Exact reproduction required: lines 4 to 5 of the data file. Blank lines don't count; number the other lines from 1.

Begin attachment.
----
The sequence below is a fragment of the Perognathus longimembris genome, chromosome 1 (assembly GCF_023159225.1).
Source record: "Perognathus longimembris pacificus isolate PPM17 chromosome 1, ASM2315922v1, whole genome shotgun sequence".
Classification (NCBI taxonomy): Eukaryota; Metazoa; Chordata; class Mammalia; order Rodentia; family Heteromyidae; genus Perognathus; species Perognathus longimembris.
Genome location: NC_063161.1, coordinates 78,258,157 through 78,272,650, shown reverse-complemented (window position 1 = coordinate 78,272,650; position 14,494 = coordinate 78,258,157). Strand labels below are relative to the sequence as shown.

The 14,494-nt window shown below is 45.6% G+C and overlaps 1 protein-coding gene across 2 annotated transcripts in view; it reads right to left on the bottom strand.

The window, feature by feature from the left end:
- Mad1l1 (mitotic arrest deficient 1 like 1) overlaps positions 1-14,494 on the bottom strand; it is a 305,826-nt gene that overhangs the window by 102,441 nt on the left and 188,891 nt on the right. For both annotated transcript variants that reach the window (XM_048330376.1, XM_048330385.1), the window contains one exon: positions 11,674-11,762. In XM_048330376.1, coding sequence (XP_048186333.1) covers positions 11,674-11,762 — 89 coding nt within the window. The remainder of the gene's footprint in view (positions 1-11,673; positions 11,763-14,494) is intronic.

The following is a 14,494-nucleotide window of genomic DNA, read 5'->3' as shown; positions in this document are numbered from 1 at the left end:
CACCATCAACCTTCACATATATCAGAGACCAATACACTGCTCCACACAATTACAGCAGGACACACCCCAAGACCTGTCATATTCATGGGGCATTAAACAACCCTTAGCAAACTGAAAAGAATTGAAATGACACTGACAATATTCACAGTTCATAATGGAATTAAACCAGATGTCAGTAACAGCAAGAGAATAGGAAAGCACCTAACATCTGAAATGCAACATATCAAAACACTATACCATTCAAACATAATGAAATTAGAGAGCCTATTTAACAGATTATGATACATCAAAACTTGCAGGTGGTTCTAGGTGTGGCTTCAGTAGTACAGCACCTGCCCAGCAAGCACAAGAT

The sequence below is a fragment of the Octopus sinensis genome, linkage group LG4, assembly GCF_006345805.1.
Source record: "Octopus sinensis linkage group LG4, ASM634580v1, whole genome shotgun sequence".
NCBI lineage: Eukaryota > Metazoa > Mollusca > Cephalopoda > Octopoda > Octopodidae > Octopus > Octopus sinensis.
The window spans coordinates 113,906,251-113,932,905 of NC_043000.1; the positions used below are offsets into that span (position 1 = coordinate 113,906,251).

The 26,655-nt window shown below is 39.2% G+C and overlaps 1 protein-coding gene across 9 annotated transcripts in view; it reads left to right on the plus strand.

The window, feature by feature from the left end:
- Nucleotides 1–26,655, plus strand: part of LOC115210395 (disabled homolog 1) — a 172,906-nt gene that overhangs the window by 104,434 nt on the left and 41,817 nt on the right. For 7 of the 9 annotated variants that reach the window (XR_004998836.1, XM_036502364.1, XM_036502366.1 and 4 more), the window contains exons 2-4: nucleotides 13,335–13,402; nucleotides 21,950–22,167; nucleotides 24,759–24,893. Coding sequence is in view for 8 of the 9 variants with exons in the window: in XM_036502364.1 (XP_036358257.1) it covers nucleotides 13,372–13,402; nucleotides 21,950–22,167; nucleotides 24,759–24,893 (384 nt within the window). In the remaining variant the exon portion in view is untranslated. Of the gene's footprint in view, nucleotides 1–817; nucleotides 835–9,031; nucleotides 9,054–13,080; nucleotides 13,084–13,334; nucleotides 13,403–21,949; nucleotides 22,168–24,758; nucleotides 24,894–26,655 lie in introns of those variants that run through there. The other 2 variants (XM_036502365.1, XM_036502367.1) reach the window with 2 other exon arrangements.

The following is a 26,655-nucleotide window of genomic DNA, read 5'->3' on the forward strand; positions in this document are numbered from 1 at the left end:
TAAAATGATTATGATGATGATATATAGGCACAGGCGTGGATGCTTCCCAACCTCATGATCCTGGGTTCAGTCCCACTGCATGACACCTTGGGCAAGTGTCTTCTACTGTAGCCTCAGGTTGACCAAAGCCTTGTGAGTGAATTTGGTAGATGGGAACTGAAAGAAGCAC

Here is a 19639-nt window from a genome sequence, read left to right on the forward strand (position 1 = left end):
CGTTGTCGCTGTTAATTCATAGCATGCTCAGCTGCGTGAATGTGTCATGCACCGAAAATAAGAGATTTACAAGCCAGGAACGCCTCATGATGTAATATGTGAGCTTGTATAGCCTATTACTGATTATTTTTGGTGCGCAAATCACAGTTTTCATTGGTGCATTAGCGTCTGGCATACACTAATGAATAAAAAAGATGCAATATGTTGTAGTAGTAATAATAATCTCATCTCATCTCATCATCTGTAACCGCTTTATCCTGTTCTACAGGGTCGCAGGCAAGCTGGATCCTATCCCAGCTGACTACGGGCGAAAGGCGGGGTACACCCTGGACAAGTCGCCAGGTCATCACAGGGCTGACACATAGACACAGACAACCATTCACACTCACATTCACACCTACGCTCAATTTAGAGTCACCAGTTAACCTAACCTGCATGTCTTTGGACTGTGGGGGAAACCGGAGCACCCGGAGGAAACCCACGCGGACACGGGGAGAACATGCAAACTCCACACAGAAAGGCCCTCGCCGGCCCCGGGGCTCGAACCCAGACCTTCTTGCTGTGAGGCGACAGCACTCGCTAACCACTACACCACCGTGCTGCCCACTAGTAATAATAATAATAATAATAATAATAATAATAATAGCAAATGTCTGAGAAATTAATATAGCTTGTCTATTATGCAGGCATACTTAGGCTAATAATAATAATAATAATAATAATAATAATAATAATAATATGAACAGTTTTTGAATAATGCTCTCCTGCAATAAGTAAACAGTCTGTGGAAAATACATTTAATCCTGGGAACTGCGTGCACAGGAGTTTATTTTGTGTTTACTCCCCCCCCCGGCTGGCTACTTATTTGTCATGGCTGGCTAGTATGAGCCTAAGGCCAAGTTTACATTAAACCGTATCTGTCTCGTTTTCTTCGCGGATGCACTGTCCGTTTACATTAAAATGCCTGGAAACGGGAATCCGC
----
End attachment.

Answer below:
Genome location: NC_063161.1, coordinates 78,258,157 through 78,272,650, shown reverse-complemented (window position 1 = coordinate 78,272,650; position 14,494 = coordinate 78,258,157). Strand labels below are relative to the sequence as shown.

The 14,494-nt window shown below is 45.6% G+C and overlaps 1 protein-coding gene across 2 annotated transcripts in view; it reads right to left on the bottom strand.